Staff achieves more than 300 days without a patient fall
A few small changes, initiated by nurses, have helped improve patient satisfaction, nurse satisfaction and patient safety at Hutchison Area Health Care. The staff in the medical-surgical unit teamed up with MHA through the Transforming Care at the Bedside (TCAB) initiative to achieve a feat in patient safety: 300 days without a patient fall.
When CEO Dr. Steven Mulder got word that MHA was forming a new cohort of hospitals to implement TCAB, he encouraged his staff on the medical-surgical unit to get involved. “When Dr. Mulder told us about TCAB, we didn’t fully understand what we were signing up for,” said Clinical Nurse Leader Dana Ratike, RN, BSN. “We’re all glad we did.”
The medical-surgical (med-surg) unit at Hutchinson Area Health Care is a complex unit that treats patients with a variety of conditions, from appendectomy and knee replacement to patients with heart conditions or cancer. Treating so many different conditions and meeting the varied patient needs takes commitment from the entire team.
One of the hallmarks of TCAB is to empower nurses and front-line staff to find solutions that allows them to increase the amount of time they spend in direct patient care. At Hutchinson, med-surg nurses were spending a significant amount of time filling out paperwork, hunting for supplies and other tasks that took them away from the bedside. The TCAB team “snorkeled” — TCAB’s version of a brainstorming session — for ideas on how to streamline their work and improve efficiencies. As a result, supplies are now kept at the bedside so nurses don’t have to “hunt and gather” what they need to treat a patient. Other improvements include updating the family/visitor waiting room to make visitors feel more welcome and process improvement changes that allow patients to rest better due to fewer interruptions.
Spending more time at the bedside has led to impressive improvements in patient safety. The med-surg unit recently achieved more than 300 days without a patient fall. Together, the small changes initiated by nurses have allowed them to create a tremendously safe environment for patients. According to Kattie Bear-Pfaffendorf, MHA regional clinical leader for TCAB, most units set a goal of reaching 60-90 days without a fall. ”Patient safety — and specifically preventing falls — is something everyone on the med-surg unit at Hutchinson feels responsible for,” Bear Pfaffendorf said.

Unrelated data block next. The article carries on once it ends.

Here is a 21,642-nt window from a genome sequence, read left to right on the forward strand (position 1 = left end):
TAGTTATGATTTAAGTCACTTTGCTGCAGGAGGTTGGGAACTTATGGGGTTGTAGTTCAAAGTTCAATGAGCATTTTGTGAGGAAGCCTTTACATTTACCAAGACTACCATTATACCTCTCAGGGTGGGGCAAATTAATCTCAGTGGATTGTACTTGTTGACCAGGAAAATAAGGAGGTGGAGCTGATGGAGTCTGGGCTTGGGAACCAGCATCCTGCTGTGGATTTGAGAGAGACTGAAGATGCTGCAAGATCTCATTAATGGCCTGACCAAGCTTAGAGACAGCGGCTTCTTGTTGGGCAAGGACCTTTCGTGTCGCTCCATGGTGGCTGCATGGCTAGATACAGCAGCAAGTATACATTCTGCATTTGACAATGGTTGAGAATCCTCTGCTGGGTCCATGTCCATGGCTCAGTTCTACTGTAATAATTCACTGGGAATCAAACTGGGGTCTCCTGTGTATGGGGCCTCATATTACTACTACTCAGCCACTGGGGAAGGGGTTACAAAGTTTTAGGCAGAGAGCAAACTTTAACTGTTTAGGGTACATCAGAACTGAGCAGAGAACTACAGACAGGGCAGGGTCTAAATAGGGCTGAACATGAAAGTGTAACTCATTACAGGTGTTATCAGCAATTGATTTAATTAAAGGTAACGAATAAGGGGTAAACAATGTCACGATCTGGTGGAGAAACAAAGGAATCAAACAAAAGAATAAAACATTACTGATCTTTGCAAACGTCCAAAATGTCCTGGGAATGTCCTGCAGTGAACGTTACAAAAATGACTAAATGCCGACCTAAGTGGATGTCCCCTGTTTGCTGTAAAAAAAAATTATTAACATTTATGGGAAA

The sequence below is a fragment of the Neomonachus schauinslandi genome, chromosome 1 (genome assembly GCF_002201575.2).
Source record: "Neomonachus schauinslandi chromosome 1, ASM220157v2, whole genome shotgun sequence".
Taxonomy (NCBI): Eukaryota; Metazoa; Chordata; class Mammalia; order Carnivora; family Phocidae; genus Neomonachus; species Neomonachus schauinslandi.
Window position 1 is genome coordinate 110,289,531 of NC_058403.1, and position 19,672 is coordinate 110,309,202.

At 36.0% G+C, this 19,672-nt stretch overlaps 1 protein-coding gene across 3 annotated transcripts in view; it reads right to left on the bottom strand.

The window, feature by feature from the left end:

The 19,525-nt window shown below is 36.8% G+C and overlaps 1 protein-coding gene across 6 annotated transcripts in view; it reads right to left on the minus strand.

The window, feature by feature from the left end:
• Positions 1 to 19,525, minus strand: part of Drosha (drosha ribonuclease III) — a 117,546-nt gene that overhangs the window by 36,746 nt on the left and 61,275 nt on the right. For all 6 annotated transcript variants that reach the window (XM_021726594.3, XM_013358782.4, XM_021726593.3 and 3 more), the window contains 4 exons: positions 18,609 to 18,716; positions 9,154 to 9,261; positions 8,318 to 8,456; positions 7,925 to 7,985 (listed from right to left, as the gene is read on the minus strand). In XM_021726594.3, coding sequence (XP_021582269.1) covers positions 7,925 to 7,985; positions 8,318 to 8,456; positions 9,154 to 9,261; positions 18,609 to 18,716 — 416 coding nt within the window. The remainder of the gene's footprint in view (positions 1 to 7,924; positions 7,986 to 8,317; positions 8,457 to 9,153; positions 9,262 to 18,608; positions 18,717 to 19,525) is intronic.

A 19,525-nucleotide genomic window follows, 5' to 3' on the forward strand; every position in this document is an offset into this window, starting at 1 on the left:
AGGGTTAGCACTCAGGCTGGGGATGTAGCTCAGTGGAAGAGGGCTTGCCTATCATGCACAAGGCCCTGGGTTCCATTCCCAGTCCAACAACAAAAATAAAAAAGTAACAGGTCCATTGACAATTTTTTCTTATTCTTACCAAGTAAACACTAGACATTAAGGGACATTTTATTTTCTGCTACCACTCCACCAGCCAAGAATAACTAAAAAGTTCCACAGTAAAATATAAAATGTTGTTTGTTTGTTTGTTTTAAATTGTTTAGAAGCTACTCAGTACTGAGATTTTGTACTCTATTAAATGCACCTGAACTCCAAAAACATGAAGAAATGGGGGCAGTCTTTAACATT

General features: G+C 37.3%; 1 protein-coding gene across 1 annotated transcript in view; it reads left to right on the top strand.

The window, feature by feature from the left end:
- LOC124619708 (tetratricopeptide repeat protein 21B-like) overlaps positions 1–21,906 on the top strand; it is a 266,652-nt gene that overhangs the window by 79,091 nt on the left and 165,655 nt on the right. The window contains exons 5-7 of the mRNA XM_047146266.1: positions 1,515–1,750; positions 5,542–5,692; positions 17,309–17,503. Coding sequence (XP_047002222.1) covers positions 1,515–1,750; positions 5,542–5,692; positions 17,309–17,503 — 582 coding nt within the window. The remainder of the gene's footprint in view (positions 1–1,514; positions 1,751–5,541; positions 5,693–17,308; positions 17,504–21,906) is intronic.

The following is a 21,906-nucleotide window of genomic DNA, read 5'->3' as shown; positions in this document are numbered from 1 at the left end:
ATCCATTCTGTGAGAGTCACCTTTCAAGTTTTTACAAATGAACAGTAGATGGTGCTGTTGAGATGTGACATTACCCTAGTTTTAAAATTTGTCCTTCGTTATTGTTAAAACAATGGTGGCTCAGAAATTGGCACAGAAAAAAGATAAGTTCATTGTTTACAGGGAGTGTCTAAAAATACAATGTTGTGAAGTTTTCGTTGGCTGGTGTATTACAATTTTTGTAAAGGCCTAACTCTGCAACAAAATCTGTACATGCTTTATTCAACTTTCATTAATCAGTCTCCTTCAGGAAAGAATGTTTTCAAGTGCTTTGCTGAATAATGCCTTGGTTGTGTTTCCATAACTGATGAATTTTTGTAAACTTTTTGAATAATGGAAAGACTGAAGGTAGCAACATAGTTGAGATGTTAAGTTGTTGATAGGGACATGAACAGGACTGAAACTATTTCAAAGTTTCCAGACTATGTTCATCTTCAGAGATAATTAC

TCAB has also had a positive impact on staff morale. Nurses understand that being a med-surg nurse is important to the hospital and feel a renewed sense of purpose. “TCAB is far more practical, patient-centered, nurse-centered and focuses on the patient experience,” said Ratike. “It empowers all of the staff to make changes and everyone has an idea worth exploring.”
Although TCAB is a front-line staff initiative, it helps to have the support of hospital administration. Dr. Mulder says he is the biggest cheerleader for the TCAB team and wants to ensure they have the resources necessary to succeed. “I have communicated that the resources committed to this project will be returned many times over in the form of better efficiency, quality, safety, patient experience and staff engagement,” said Mulder. “Our underlying culture of quality and safety has fostered acceptance of the TCAB process, even though it is a departure from business as usual.”
Ratike credits the team’s success to not being afraid to try new approaches. “We’ve been most successful by working on the small things first. It’s important to know that it doesn’t have to be a huge project. You can start small and the momentum builds.”
According to the Hutchinson TCAB team, the most validating source of motivation for the TCAB process is when patients, visitors or staff identify a change that they enjoy or celebrate.